CBRE: Chinese Investors Dominate Outbound Real Estate

Chinese investors dominated outbound real estate investment in 2016, accounting for nearly half of total investment–with 47 percent or $28.2 billion–reported CBRE, Los Angeles.

Overall outbound investment activity by Asian investors remained “robust,” with institutional investors continuing to lead investment activity, contributing to six of the top 10 biggest outbound deals of the year, CBRE said.

“Chinese investors remain active in deploying capital offshore into global real estate assets,” said CBRE Global Capital Markets Executive Director Yvonne Siew. “Despite recent policies by the government restricting Chinese outbound investment, there continues to be a steady flow of Chinese capital overseas as investors seek to diversify their portfolios.”

Siew noted increased scrutiny on cross-border capital flows and “rigorous” Chinese government checks, which can lengthen the approval process. “Chinese outbound real estate investment may moderate, gathering at a more sustainable rate,” she said. “Instead of larger transactions, Chinese investors may simply opt for a higher number of smaller deals. Regardless, Chinese appetite for global real estate investment will remain solid but more cautious, with Chinese insurers and qualified Asset Managers being the active institutional investor class.”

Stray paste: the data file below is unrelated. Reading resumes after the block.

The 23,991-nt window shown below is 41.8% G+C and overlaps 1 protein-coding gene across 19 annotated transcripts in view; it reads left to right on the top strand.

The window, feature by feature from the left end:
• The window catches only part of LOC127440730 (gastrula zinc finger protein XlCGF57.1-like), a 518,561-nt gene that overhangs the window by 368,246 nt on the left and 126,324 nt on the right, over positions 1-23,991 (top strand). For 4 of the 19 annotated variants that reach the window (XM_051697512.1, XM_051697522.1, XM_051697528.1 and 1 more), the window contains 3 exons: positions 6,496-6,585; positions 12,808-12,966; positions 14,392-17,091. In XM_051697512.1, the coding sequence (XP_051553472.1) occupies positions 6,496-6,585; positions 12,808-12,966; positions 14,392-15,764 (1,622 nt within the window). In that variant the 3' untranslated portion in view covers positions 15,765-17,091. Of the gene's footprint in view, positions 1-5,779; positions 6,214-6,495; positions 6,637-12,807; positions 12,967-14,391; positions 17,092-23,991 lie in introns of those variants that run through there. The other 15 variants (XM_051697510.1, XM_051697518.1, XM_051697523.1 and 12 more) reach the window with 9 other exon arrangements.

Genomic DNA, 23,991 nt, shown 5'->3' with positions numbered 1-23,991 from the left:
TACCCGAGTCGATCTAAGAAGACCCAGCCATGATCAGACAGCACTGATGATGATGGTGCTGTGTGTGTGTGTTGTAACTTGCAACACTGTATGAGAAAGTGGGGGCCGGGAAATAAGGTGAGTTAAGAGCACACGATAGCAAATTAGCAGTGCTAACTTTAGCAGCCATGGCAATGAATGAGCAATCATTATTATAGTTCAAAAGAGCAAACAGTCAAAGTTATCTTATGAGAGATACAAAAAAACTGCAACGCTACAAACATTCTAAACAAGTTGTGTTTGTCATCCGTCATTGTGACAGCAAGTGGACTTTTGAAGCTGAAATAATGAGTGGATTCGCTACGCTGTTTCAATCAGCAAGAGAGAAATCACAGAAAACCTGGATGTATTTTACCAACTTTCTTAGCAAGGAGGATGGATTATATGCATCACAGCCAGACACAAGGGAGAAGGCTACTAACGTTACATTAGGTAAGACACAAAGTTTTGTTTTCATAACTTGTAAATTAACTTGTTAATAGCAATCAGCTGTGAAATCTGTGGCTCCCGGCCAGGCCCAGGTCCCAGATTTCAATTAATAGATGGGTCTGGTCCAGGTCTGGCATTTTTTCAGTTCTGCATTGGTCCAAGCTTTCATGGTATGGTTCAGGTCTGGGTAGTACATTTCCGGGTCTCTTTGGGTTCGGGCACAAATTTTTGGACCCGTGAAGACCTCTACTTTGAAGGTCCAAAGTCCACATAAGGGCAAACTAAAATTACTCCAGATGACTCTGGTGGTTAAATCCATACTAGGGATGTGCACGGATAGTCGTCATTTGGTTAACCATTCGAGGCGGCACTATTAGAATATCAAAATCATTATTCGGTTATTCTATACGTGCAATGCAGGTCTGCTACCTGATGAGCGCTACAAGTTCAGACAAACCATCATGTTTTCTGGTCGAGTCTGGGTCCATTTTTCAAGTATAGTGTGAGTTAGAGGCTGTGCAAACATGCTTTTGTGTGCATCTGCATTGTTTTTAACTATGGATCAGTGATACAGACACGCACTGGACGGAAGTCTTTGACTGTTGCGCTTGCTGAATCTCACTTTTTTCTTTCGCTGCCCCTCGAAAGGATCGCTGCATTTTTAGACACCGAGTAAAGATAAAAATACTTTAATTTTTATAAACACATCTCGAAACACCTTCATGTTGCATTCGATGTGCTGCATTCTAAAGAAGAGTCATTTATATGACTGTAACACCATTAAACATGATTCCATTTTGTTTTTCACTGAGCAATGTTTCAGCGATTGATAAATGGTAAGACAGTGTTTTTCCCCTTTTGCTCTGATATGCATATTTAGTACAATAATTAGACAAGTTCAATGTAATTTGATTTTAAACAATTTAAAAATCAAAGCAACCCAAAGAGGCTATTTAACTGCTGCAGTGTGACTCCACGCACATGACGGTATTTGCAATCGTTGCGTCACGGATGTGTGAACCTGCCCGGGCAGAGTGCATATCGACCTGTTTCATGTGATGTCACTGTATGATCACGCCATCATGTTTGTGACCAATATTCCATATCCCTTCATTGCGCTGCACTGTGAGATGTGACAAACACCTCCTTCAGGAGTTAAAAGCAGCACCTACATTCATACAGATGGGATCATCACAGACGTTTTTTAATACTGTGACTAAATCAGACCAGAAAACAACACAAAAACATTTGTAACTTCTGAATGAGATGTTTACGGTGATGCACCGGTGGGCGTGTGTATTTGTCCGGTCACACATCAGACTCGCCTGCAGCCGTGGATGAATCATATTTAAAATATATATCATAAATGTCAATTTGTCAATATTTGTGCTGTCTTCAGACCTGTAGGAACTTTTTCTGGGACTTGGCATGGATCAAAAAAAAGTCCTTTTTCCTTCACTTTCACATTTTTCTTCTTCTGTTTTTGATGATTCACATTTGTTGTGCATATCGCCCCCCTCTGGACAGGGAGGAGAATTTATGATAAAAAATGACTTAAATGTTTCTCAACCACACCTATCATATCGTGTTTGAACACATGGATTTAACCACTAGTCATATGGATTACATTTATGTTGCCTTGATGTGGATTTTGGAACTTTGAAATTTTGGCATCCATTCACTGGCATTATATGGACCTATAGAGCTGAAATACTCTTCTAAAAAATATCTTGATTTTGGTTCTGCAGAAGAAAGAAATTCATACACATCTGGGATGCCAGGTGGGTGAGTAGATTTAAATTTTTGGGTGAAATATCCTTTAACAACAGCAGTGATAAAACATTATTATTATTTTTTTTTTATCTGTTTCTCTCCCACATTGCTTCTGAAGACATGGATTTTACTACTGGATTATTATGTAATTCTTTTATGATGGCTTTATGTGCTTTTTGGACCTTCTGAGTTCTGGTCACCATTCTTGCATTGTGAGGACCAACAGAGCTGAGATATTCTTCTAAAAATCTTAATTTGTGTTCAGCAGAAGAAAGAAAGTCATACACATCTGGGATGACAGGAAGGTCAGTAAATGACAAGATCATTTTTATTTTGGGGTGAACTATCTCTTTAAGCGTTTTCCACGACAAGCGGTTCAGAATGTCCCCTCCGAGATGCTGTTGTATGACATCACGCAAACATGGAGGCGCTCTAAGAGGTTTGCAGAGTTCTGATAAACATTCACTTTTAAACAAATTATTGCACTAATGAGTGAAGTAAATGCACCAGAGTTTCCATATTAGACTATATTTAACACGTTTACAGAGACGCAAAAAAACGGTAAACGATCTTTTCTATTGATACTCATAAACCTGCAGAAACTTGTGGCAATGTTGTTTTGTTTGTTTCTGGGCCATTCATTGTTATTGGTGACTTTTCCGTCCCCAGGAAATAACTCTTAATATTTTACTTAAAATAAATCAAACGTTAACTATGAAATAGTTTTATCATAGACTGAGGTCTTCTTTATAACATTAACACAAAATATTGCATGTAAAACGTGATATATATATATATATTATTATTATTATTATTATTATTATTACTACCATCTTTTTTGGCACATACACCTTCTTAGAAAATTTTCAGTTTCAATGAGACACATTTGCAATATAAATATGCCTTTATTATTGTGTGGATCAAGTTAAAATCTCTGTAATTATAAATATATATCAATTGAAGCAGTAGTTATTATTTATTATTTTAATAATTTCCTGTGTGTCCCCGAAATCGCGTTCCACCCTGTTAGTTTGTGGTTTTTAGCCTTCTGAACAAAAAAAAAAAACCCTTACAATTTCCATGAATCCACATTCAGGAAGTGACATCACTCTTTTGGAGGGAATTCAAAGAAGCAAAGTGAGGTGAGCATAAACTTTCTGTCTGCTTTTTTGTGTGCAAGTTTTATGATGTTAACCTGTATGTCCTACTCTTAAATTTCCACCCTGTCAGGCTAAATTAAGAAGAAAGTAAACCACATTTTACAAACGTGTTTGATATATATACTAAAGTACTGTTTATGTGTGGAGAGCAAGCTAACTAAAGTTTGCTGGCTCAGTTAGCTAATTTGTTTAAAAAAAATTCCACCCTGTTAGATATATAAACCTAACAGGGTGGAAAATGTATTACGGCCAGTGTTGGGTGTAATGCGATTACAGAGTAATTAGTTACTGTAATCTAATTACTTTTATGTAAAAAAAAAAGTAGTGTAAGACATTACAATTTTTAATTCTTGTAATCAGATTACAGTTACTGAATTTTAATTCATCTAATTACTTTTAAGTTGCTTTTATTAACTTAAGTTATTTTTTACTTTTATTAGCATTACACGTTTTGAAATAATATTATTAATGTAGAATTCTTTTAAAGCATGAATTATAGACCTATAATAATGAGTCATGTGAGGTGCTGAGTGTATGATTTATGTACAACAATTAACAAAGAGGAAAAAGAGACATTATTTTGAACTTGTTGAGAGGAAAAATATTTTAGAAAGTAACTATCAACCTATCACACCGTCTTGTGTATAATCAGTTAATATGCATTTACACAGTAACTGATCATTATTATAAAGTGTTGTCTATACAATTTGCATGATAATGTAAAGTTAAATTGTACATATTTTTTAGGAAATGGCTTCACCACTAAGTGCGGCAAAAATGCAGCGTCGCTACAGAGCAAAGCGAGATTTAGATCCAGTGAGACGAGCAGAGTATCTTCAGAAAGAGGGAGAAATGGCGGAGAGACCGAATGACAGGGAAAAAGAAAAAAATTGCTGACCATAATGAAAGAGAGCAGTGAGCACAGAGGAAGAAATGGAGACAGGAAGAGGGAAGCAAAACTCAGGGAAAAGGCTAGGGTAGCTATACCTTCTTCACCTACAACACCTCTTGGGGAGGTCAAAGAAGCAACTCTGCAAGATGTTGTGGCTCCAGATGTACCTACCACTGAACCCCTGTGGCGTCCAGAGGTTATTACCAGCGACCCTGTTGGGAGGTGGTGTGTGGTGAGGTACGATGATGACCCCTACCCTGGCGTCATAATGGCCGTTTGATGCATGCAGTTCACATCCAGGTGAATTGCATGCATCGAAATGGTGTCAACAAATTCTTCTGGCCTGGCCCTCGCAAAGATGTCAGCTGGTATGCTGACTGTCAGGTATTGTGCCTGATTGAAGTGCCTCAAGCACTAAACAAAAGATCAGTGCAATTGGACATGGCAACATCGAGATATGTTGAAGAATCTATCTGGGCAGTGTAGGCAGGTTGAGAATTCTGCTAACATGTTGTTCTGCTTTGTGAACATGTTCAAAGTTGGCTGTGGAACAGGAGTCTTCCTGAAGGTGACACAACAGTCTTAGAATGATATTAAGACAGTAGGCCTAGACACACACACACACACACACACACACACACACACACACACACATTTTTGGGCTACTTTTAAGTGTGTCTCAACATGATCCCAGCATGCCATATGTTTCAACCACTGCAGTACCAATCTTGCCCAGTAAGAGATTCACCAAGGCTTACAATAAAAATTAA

CBRE reported that the U.S. remained the most favored destination for Asian capital for the second year. The U.S. drew 43 percent of outbound Asian investment, followed by the Europe-Middle East-Africa region at 27 percent. Asian investment within Asia grew from 21 percent to 23 percent of overall investment turnover, “which shows that Asian investors favored to keep more capital within their own region,” the report said. 

New York surpassed London as the top metropolitan destination for outbound investment in 2016, but it contributed to a smaller share than in 2015, CBRE said. The top five destinations–New York, London, Hong Kong, Seoul and Sydney–contributed to 37 percent of the overall total, down from 42 percent in 2015 and an indication that investment spread across more diverse destinations last year than the year before. 

“Asian investors are now showing more interest and seeking out assets in more diverse markets globally,” said CBRE Asia-Pacific Research Director Robert Fong. Compared to 2015, more capital was deployed to alternative gateway cities in search of attractively priced opportunities.” 

Fong noted that more places in continental Europe including France and the Netherlands as well as Chicago, San Francisco and Washington, D.C. and Vancouver, Canada are now on more investor radar screens. 

“There was a significant uptick of Japanese investment targeted mostly for the U.S.,” Fong said. “We expect Japan to step-up overseas investment in the year ahead as they are coming off a low base.” 

Fong said office remains Asian investors’ primary focus, but the hotel sector has grown more popular. “Gateway cities of London, New York and Hong Kong were the top three destinations for office investment,” he said. “Meanwhile, the hotel sector garnered more interest with U.S. hotel assets attracting significant international investment–the biggest transaction of the year was a hotel acquisition in the U.S. by a Chinese investor.”

Last year also saw growing interest in niche sectors including student housing and healthcare by experienced Asian investors, Fong said. It represented the first time that Asian investors focused on the student housing sector, with three major deals completed by Singaporean investors in 2016, he said.

“More investors are exploring opportunities outside conventional asset classes in search for higher yields and keeping in tune with demographic changes,” Fong said.